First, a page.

Can Merck's top performers keep new generics, biosims at bay?

Merck & Co. sales took an upswing in the third quarter--a significant one, 5% year-over-year. Just in time, too, as Merck braces for generic competition to its blockbuster cholesterol meds Zetia and Vytorin later this year--and continues to suffer from Remicade biosimilars in Europe.

But this quarter’s boost didn’t come from the sources market watchers might expect, a fact that might actually help as those generics bite into sales.

It wasn’t Keytruda, for instance, the hot immuno-oncology drug. The PD-1 med, which nabbed a new indication in lung cancer Monday, actually came in below expectations by about $20 million.

Nor was it Zepatier, the company’s new hep C therapy, which also came in below analyst estimates.

The diabetes blockbuster Januvia? Also fell short, analyst-wise, and declined year-over-year by 1% amid pressure in the diabetes market--though it still brought in $1.55 billion.

The quarter’s unexpected outperformers were vaccines, in fact, led by Merck’s human papillomavirus vaccine Gardasil. Sales of that shot, which have never met up to expectations, rose by a whopping 38% to $860 million. That’s more than $200 million above estimates. The jab racked up some public-sector purchases, but also benefited from GlaxoSmithKline’s surprise exit from the U.S. market with its HPV rival Cervarix. The company cited increased prices and volume in the U.S. for the quarter as the absence of its rival conferred additional pricing power and a monopoly share of the market.

Then there were its MMR and varicella vaccines, including the Proquad shot that combines all four. That group of shots rose to almost $500 million from $390 million last year, a 27% hike.

Can those vaccines continue to outperform as Zetia and Vytorin’s sales come under attack and Remicade continues to decline? It’s a big gap to fill--$944 million in Q3 sales alone for Zetia and Vytorin. Remicade, for its part, slid by 30% to $311 million, giving up more than $130 million in sales compared with last year.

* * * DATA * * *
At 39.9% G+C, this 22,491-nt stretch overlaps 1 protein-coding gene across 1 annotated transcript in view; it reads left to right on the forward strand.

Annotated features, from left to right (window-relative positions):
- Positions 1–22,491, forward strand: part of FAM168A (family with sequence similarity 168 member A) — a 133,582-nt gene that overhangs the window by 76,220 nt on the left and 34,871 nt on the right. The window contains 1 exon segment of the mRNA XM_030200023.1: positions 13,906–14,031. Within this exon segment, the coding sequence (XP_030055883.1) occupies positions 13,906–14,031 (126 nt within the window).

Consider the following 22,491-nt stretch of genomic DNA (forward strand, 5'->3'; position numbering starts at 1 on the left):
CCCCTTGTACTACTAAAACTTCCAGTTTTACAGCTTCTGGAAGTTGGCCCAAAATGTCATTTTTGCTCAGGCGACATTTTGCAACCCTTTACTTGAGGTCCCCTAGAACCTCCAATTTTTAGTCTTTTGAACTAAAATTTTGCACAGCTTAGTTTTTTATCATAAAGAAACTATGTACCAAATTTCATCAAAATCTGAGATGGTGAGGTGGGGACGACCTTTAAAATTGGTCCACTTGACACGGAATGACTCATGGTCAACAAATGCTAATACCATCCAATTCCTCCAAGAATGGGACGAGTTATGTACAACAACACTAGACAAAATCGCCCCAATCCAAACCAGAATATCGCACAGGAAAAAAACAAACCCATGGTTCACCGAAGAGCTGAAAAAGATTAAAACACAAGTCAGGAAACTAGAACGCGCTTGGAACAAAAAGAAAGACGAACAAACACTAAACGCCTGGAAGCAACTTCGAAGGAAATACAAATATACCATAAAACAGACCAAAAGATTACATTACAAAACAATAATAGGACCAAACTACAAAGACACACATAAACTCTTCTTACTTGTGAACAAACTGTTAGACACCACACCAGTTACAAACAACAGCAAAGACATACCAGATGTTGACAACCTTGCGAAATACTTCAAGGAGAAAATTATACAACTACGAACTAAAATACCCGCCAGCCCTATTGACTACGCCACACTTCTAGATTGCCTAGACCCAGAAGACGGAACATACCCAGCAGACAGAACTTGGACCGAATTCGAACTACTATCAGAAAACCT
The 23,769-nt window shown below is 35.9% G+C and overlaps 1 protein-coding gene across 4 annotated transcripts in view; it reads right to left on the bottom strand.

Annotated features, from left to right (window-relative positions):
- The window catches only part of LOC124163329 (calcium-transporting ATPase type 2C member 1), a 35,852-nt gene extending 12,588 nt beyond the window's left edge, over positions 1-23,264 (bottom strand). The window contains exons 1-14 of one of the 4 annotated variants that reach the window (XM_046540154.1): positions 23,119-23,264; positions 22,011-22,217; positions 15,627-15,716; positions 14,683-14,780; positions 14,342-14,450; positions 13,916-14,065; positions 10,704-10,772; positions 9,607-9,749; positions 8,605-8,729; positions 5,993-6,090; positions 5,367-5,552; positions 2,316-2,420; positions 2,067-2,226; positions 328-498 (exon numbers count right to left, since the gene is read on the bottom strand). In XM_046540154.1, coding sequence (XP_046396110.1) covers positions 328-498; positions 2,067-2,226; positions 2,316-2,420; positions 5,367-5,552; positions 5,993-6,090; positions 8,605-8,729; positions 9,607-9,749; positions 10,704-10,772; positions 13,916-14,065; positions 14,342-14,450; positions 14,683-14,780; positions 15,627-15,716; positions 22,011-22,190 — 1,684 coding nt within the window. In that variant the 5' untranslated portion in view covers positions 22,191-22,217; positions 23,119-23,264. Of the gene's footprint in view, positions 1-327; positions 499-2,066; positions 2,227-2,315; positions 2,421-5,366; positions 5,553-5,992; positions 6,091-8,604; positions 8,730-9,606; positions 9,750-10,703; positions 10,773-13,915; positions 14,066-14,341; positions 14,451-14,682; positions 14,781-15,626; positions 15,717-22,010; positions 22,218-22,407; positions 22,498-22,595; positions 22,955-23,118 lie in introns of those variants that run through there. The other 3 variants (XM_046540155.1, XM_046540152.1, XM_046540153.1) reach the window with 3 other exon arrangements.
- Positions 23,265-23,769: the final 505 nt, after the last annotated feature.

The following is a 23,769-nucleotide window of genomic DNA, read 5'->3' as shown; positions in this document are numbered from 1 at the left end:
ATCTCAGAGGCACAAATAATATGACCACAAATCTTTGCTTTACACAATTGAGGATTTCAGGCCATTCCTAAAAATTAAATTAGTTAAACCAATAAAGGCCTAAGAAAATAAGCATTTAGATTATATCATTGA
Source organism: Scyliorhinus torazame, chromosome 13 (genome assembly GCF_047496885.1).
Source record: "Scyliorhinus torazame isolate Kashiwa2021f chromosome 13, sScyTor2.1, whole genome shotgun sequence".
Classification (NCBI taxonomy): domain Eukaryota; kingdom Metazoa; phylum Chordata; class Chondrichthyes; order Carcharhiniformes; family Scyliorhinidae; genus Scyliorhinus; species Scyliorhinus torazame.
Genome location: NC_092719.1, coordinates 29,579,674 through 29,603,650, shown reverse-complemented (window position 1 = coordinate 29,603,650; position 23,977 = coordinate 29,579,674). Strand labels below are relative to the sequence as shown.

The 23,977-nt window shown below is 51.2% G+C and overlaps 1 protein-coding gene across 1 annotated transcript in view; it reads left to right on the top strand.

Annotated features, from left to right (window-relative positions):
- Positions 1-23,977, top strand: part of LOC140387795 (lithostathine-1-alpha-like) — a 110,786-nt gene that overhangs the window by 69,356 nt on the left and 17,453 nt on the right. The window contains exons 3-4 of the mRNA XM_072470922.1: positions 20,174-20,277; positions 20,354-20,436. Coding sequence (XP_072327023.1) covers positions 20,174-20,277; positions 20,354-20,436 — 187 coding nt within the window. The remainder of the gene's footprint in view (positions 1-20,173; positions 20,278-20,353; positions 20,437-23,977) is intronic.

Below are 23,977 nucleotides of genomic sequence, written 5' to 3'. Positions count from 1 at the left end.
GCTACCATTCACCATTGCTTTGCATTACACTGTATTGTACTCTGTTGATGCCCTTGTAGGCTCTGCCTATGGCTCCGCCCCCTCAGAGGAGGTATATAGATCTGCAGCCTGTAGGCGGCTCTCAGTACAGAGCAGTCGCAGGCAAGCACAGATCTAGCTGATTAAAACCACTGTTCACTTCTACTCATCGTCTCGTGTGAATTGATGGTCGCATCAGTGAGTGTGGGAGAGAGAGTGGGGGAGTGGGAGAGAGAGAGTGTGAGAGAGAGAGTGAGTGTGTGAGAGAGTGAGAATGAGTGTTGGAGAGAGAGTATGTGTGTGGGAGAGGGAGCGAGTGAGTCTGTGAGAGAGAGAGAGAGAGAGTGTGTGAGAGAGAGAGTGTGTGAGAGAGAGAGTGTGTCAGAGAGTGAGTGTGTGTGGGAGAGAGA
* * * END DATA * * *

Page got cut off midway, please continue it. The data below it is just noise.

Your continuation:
Gardasil might or might not, what with the monopoly market access and some new efforts by the Centers for Disease Control and Prevention to spur doctors to recommend the shot as a cancer-fighter, rather than STD protection. Then again, a key CDC committee last week recommended a two-dose course, rather than three-dose, which could cut into total sales if new uptake and any price differences don’t make up the difference.

Meanwhile, there’s Keytruda. For the quarter, it may have missed expectations but it still brought in a none-too-shabby $356 million--and with new indications under its belt and more pending at the FDA, Keytruda could soon take flight.

After all, with Keytruda’s first-line lung cancer nod, conferred by the FDA Monday, the Merck med will be all alone in an indication that chief rival Bristol-Myers Squibb won’t be able to match anytime soon. Previously untreated patients are a big group, offering an immediate boost to sales. Oncologists say they’re ready to pick up the first-line banner. And analysts expect the approval to help boost Keytruda in the second-line setting too, even though BMS’ Opdivo currently leads the way in those patients who’ve failed on a prior therapy--and Roche’s Tecentriq just last week won its approval in the field.

And Merck execs still seem upbeat about Zepatier, citing its contribution to the overall 6% hike in pharma sales. This year, Zepatier missed out on 2016 formulary placement, which could change for 2017, Evercore ISI analyst John Scotti pointed out in a Tuesday note.

“The Zepatier launch continues to look slow, despite Merck’s success in some markets,” particularly the Veterans Administration, Scotti noted. “The real test for the HCV franchise will come when 2017 contracts are negotiated, though – recall MRK missed the window for 2016 contracts, and so has launched without the benefit of access to the most lucrative private payer markets.”

Merck raised its full-year guidance on the strong Q3: It’s now expecting $39.7 billion to $40.2 billion for the year, up from $39.1 billion to $40.1 billion.

by Tracy Staton | Oct 25, 2016


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